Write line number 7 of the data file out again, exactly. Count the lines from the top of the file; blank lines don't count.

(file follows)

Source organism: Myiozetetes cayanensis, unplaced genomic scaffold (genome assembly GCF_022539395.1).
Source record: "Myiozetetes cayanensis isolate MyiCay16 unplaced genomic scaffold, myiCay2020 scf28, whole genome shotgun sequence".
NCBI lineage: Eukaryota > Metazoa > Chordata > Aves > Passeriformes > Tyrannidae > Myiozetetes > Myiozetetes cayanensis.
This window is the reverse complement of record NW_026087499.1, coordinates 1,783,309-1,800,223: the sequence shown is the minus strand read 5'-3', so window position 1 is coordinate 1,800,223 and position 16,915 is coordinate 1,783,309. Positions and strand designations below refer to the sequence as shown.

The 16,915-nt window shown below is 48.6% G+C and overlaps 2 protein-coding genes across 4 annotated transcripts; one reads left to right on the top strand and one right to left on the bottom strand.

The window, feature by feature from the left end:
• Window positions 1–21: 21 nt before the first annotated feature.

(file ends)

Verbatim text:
• Window positions 1–21: 21 nt before the first annotated feature.